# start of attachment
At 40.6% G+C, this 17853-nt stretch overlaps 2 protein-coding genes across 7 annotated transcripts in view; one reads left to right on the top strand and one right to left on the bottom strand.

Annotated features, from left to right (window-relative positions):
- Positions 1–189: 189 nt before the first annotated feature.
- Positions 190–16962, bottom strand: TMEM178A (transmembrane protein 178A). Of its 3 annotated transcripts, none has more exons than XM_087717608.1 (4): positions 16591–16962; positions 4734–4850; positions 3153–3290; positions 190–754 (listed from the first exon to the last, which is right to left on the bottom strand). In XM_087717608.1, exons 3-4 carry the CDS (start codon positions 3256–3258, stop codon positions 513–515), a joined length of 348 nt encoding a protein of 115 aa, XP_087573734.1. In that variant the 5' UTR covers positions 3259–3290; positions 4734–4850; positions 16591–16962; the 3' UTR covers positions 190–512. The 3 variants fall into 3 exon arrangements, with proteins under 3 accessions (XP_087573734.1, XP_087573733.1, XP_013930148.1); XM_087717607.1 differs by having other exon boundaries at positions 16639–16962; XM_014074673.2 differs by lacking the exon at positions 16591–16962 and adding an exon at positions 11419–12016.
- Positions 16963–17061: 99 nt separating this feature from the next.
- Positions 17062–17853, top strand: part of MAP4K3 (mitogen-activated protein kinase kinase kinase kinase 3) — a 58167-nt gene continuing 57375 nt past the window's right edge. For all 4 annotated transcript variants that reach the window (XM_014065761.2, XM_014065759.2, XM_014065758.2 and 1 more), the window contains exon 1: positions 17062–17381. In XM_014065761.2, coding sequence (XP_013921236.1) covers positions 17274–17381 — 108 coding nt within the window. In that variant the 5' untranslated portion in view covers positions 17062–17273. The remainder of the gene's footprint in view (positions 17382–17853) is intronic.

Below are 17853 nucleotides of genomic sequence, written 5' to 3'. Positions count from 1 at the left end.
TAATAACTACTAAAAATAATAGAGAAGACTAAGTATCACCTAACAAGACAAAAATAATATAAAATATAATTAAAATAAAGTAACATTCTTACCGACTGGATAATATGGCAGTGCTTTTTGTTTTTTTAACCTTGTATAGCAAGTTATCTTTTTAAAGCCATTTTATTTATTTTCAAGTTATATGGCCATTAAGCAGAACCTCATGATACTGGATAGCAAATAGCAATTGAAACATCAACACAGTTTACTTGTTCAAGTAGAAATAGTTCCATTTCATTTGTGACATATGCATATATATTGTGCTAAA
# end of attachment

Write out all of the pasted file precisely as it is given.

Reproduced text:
At 40.6% G+C, this 17853-nt stretch overlaps 2 protein-coding genes across 7 annotated transcripts in view; one reads left to right on the top strand and one right to left on the bottom strand.

Annotated features, from left to right (window-relative positions):
- Positions 1–189: 189 nt before the first annotated feature.
- Positions 190–16962, bottom strand: TMEM178A (transmembrane protein 178A). Of its 3 annotated transcripts, none has more exons than XM_087717608.1 (4): positions 16591–16962; positions 4734–4850; positions 3153–3290; positions 190–754 (listed from the first exon to the last, which is right to left on the bottom strand). In XM_087717608.1, exons 3-4 carry the CDS (start codon positions 3256–3258, stop codon positions 513–515), a joined length of 348 nt encoding a protein of 115 aa, XP_087573734.1. In that variant the 5' UTR covers positions 3259–3290; positions 4734–4850; positions 16591–16962; the 3' UTR covers positions 190–512. The 3 variants fall into 3 exon arrangements, with proteins under 3 accessions (XP_087573734.1, XP_087573733.1, XP_013930148.1); XM_087717607.1 differs by having other exon boundaries at positions 16639–16962; XM_014074673.2 differs by lacking the exon at positions 16591–16962 and adding an exon at positions 11419–12016.
- Positions 16963–17061: 99 nt separating this feature from the next.
- Positions 17062–17853, top strand: part of MAP4K3 (mitogen-activated protein kinase kinase kinase kinase 3) — a 58167-nt gene continuing 57375 nt past the window's right edge. For all 4 annotated transcript variants that reach the window (XM_014065761.2, XM_014065759.2, XM_014065758.2 and 1 more), the window contains exon 1: positions 17062–17381. In XM_014065761.2, coding sequence (XP_013921236.1) covers positions 17274–17381 — 108 coding nt within the window. In that variant the 5' untranslated portion in view covers positions 17062–17273. The remainder of the gene's footprint in view (positions 17382–17853) is intronic.

Below are 17853 nucleotides of genomic sequence, written 5' to 3'. Positions count from 1 at the left end.
TAATAACTACTAAAAATAATAGAGAAGACTAAGTATCACCTAACAAGACAAAAATAATATAAAATATAATTAAAATAAAGTAACATTCTTACCGACTGGATAATATGGCAGTGCTTTTTGTTTTTTTAACCTTGTATAGCAAGTTATCTTTTTAAAGCCATTTTATTTATTTTCAAGTTATATGGCCATTAAGCAGAACCTCATGATACTGGATAGCAAATAGCAATTGAAACATCAACACAGTTTACTTGTTCAAGTAGAAATAGTTCCATTTCATTTGTGACATATGCATATATATTGTGCTAAA